Monday, February 8, 2010

Greek Stocks Drop 3.9%; Banks Tumble

European Union: adapted from original orthogra...Image via Wikipedia

Greek stocks fell sharply Monday, extending their losing run to four sessions, as investors battered banking shares.

The Athens Stock Exchange's general index closed 3.9% lower at 1806.40 on relatively heavy turnover, while major markets firmed. Investors also demanded a higher premium for holding Greek government bonds over German Bunds, the euro zone benchmark.

"What we are clearly seeing is not a selloff in just specific Greek shares; we are seeing a wholesale selling off of the country," said Nicholas Douzinas, head of foreign markets at Intersec Securities in Athens.

"We are seeing many open sell orders on the market," he added.

Banking stocks were especially hard hit, falling 6.8%, amid speculation that Greek banks were facing financing difficulties and possibly further credit-ratings downgrades. Market leader National Bank of Greece SA dropped 8.5%, while No. 2 lender EFG Eurobank Ergasias SA dived 9% and Alpha Bank SA closed 5.4% lower.

But both Greek and foreign banking officials Monday privately denied speculation that the Greek banks were facing any financing difficulties. Analysts said that the selloff in bank stocks reflected the difficult environment facing Greek banks.

"I'm a little doubtful about all this speculation," said a senior analyst at a local bank. "But it's a fact, the market sees that the banks are facing a very difficult environment and that's weighing on banking stocks."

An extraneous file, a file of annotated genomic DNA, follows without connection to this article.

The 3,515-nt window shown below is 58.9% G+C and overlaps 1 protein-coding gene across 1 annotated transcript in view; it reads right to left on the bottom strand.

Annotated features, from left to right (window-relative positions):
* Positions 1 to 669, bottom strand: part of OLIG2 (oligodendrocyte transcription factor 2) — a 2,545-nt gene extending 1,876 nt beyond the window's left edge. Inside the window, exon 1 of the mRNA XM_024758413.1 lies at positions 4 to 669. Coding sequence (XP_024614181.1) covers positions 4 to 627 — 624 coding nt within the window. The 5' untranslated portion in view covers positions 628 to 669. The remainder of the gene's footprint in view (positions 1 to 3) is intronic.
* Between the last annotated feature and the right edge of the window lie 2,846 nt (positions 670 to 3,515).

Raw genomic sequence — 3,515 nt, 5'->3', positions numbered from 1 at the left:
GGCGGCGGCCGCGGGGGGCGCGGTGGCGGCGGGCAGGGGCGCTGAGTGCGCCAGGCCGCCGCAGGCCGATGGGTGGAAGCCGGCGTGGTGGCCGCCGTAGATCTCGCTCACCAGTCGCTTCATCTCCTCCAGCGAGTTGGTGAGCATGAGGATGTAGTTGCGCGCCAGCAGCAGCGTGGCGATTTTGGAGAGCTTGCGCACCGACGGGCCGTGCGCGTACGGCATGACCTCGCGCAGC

Indeed, Greek banks, which are due to start reporting results next week with Piraeus Bank SA on Feb. 18, are widely expected to report disappointing fourth-quarter earnings.

Since December, when Greece's sovereign debt was hit by three ratings downgrades in quick succession, the Athens stock market has lost more than 1,000 points. The index is down nearly 18% this year.

Bank shares also are suffering from the higher yields that investors are demanding for Greek debt, which indirectly affects their borrowing costs. The yield gap between 10-year Greek and German bonds widened to 3.63 percentage point Monday, up from about 3.50 percentage point on Friday.

The market's fall came ahead of a meeting Wednesday between Greek Prime Minister George Papandreou and French President Nicholas Sarkozy and a European Union summit on Thursday.

Many market participants are looking to see if Greece's EU partners will declare some kind of direct or indirect financial support for the country in an effort to forestall future borrowing problems when the country goes to the bond market in April or May.

In addition, the Greek government is to publish a much-awaited tax reform proposal on Wednesday. Civil servants also have scheduled a strike for Wednesday.

"Right now, everyone is looking ahead to Wednesday and Thursday," said Intersec Securities' Mr. Douzinas.

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